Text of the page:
Eva Smith-Asmussen, President of the European Commission Against Racism And Intolerance - 16 April 2009
For the past 30 years, Eva Smith-Asmussen has dedicated her life to the fight against discrimination.
She began by challenging social injustice in Denmark. Now, as the current president of the European Commission Against
Racism and Intolerance (ECRI), she works with governments to ensure fair treatment for all.
''I always wanted to help society to be more just,'' said the Copenhagen University law professor. ''When I started
it was more a matter of social discrimination. There were very few black people in Denmark . It was not until later
that immigrants started coming and people began turning against them.
''I don't want my grandchildren growing up in a society where their mates are discriminated against for no other
reason than their skin colour or religion.''
Ms Smith-Asmussen's work at ECRI focuses on encouragiong the Council of Europe's 47 member states to strengthen
legislation and close loop holes to boost the fight against racism, xenophobia and intolerance.
As she recognises, the scale of the social and political worries now confronting Europe have created the most
difficult conditions yet in ECRI's 16 year history for the effective communication of a positive message of dialogue, openness and tolerance.
''We are worried how the economic crisis might influence the climate in Europe towards minority groups,
especially when it comes to migration and employment,'' she revealed. ''You can hear it already. People are saying ‘Send them
home. We don't need them anymore.
''We are worried that this will heighten tension towards minority groups and people who are foreigners, or are
seen as foreigners.''
The global recession thus joins unemployment, fear of Islam, international terrorism, the right-wing backlash and
a general distrust of the 'nanny state's rights culture,' as a threat to the political consensus built up over recent years concerning
the benefits of migration and the value of diversity.
''People were just beginning to understand that the population is getting old and that we need foreigners to come
and work in Europe to keep up our high level of social welfare,'' said Ms Smith-Asmussen. ''Now, all of a sudden, people are losing their
jobs and things are looking worse.
''The economic crisis tightens people around themselves. People are getting more scared and more nationalistic.
Maybe the right wing will have an upturn.”
As Ms Smith-Asmussen freely admits, it is the job of campaign groups and organisations like ECRI to define a clear
message which underpins inter-cultural dialogue and faces down the fear-mongers.
''I don't think the problem can be solved only through legal means,'' she revealed. ''There has to be some
awareness-raising. People have to understand why discrimination is so blatantly unfair. It's obvious that we have to talk to people in a different way.''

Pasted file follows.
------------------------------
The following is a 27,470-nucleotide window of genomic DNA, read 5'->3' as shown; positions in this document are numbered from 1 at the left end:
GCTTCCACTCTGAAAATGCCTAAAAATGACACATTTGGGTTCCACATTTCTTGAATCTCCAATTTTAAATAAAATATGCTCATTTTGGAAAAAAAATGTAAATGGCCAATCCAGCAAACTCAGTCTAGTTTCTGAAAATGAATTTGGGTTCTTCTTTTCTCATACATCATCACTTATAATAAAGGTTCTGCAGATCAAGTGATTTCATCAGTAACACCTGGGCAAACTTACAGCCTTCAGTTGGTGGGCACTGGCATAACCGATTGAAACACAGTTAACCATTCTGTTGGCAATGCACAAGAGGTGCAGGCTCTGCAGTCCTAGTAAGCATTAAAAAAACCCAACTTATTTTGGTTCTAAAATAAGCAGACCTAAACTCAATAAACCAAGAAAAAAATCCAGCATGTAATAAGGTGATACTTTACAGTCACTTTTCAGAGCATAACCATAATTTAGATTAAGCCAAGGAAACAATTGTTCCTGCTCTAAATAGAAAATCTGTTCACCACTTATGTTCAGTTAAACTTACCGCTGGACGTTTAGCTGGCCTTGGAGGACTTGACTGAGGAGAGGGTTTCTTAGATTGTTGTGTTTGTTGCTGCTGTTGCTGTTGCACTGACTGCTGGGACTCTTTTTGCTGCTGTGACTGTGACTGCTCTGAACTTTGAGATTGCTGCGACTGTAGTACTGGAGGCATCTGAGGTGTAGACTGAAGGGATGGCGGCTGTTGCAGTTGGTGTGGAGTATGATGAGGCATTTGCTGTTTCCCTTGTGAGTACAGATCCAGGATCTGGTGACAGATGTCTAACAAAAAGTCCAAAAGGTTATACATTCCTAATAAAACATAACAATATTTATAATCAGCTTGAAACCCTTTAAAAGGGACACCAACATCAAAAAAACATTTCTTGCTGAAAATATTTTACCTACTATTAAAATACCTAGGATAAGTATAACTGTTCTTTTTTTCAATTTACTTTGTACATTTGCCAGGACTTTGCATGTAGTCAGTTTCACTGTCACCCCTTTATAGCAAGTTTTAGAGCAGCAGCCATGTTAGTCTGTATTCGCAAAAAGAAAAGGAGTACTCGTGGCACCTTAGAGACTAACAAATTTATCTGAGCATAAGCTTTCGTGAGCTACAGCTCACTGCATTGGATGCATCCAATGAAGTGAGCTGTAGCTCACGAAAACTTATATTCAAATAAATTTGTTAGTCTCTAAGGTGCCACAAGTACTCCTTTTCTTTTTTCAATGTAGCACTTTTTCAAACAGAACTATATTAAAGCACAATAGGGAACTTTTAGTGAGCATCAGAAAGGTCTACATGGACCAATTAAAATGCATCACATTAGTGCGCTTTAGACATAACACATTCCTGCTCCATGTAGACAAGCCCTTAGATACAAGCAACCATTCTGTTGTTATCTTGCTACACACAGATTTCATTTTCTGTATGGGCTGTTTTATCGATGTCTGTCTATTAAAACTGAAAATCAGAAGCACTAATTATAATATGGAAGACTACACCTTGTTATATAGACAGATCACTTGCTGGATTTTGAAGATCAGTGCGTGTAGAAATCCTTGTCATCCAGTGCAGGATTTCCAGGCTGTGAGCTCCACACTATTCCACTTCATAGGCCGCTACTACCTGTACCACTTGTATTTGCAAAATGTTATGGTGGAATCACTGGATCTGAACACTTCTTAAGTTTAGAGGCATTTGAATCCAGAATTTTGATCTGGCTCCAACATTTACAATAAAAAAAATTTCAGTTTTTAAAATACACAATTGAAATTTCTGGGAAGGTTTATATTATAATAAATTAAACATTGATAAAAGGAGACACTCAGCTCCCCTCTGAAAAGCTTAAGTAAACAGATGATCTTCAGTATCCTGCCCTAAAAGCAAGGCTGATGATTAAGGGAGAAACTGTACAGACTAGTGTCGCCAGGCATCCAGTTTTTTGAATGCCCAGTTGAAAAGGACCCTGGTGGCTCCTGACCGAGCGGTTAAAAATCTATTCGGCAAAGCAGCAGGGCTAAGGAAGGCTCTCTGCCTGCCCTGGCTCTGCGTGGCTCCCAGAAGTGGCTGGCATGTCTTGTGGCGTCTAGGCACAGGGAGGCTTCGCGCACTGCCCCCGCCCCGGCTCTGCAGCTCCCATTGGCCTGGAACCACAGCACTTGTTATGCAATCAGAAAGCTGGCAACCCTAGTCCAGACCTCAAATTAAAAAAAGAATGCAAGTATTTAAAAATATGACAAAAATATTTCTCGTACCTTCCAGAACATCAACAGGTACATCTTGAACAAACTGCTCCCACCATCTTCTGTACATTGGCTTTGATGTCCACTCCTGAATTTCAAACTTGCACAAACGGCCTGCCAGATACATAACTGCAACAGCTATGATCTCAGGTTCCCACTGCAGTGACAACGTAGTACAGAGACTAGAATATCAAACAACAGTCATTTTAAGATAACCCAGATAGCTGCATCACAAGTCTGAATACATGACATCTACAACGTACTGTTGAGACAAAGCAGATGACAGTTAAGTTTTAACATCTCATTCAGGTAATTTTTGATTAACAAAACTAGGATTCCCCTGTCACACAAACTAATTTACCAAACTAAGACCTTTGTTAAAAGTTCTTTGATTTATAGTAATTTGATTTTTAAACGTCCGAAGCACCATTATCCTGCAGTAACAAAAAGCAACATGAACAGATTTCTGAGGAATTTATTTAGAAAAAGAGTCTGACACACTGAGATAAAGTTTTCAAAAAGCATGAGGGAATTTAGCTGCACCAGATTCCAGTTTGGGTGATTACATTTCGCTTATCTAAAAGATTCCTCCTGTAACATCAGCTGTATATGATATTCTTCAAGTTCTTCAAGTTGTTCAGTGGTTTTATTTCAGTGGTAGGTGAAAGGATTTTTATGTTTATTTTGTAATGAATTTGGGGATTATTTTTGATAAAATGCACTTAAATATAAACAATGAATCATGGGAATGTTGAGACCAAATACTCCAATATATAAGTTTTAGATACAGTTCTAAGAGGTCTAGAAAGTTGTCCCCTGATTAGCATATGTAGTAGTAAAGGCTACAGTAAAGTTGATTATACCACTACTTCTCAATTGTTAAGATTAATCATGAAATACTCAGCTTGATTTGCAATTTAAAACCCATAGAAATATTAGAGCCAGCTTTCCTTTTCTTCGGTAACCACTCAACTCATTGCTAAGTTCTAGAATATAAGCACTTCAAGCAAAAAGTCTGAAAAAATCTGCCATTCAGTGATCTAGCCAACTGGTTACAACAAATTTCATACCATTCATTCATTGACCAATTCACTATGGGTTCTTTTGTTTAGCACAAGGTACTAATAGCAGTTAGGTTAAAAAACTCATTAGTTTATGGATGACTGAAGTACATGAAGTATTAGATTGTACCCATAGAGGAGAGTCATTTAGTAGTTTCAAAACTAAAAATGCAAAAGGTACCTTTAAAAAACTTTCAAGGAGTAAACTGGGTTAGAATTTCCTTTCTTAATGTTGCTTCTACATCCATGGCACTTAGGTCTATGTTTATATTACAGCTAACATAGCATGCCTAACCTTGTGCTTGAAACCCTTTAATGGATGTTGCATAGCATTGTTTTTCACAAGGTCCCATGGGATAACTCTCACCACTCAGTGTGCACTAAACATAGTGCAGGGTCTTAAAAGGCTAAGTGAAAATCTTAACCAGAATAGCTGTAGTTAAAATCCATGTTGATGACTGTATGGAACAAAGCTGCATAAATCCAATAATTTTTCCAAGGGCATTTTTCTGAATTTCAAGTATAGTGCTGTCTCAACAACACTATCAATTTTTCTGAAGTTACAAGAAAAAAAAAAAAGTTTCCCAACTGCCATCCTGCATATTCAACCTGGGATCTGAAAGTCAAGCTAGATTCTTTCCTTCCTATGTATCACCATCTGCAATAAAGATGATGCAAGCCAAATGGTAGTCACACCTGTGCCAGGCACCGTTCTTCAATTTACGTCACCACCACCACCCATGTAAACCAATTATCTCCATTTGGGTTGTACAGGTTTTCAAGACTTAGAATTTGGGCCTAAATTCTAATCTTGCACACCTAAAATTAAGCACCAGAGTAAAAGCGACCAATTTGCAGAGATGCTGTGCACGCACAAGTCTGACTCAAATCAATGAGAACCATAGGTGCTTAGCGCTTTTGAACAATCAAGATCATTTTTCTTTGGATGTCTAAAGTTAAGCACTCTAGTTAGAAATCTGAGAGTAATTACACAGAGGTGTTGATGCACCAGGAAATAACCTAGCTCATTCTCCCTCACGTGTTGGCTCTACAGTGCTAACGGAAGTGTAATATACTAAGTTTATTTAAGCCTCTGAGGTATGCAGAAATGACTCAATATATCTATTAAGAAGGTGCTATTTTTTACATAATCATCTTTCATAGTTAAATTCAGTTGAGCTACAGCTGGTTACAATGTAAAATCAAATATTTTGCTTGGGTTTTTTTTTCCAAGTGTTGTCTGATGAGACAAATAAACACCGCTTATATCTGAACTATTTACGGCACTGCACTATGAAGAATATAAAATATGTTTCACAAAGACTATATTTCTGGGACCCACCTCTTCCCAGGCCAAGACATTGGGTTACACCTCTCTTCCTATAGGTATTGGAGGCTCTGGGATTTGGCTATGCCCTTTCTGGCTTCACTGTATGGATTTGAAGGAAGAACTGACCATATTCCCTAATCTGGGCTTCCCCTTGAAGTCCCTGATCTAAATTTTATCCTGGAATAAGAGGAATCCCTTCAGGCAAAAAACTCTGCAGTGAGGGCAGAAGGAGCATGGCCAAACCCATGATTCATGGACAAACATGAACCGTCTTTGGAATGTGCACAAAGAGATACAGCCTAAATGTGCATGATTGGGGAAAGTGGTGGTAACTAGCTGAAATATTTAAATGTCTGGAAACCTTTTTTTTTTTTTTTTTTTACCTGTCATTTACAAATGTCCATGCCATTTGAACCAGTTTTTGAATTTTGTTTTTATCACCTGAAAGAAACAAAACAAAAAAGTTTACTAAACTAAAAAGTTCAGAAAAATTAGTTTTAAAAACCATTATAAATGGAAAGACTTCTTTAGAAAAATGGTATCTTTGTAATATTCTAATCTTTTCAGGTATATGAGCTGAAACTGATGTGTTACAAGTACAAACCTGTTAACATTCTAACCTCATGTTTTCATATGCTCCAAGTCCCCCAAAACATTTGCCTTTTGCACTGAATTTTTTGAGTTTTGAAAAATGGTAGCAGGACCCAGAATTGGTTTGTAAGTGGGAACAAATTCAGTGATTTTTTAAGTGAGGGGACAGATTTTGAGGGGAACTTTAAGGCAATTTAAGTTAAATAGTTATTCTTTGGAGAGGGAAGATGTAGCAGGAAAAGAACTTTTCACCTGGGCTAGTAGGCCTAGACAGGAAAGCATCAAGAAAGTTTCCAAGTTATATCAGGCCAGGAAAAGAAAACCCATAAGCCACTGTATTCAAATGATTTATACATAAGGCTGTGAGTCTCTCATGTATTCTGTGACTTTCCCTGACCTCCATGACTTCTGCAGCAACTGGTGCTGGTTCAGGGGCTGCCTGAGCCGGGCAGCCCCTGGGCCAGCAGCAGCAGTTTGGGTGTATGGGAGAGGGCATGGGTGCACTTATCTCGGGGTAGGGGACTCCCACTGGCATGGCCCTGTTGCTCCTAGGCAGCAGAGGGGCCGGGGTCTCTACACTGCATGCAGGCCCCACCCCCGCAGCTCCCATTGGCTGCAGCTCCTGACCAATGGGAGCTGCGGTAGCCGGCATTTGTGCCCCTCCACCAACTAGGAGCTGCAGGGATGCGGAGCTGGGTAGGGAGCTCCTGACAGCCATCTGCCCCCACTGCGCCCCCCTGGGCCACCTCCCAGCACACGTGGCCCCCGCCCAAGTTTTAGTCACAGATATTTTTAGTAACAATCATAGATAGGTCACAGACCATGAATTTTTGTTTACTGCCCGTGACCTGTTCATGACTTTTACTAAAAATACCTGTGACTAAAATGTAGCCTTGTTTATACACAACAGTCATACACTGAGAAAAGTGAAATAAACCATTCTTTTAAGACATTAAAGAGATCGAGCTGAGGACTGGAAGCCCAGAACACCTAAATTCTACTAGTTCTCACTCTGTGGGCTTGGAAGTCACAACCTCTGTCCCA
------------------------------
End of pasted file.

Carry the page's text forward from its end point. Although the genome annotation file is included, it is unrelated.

ECRI's task might be easier if some European governments stopped signaling their own distrust of the 'multi-cultural
contract,' versions of which have provided the central framework for the relationship between majority and minorities in Europe for a generation.
''Multi-culturalism is here,'' said Ms Smith-Asmussen. ''We are living together. People are inter-marrying.''
Challenging this drift away from multiculturalism has forced Ms Smith-Asmussen to seek out unusual allies in
unlikely places. In her advocacy, she now quotes the advice of the security services in Denmark and the United Kingdom highlighting
the dangers of youth alienation and the subsequent risk of political extremism.
In addition to the Danish Politiets Efterretningstjeneste and the UK 's MI5, Ms Smith-Asmussen would also like to
enlist the general support of the media in breaking down the barriers of intolerance.
''It's a pity that the media do not have human interest stories about the families which come to Denmark, find their
way and succeed,'' she said.
''All you hear is that there are a disproportionate number of immigrants among the criminal population. Newspapers always want the
stories which are bad and sad but you could make other great stories.
''People go to Europe because they want a better future for their kids just the same way the Danes went to the
United States 100 years ago to make a better future for themselves. That, we think is commendable. It's a success story. Why then is
it so terrible for people to want to come here?''
Despite the pressures of the ECRI presidency and yes, the hate mail from her most vitriolic critics, Ms Smith-Asmussen
remains optimistic about Europe 's multi-cultural future.
''I hope very much for the next generation,'' she added. ''They go to school with people of different colours and
faiths and they are very relaxed about it. Friendships have nothing to do with headscarves or colour. They have to do with the person.
They look at the person not at the colour, faith or language.''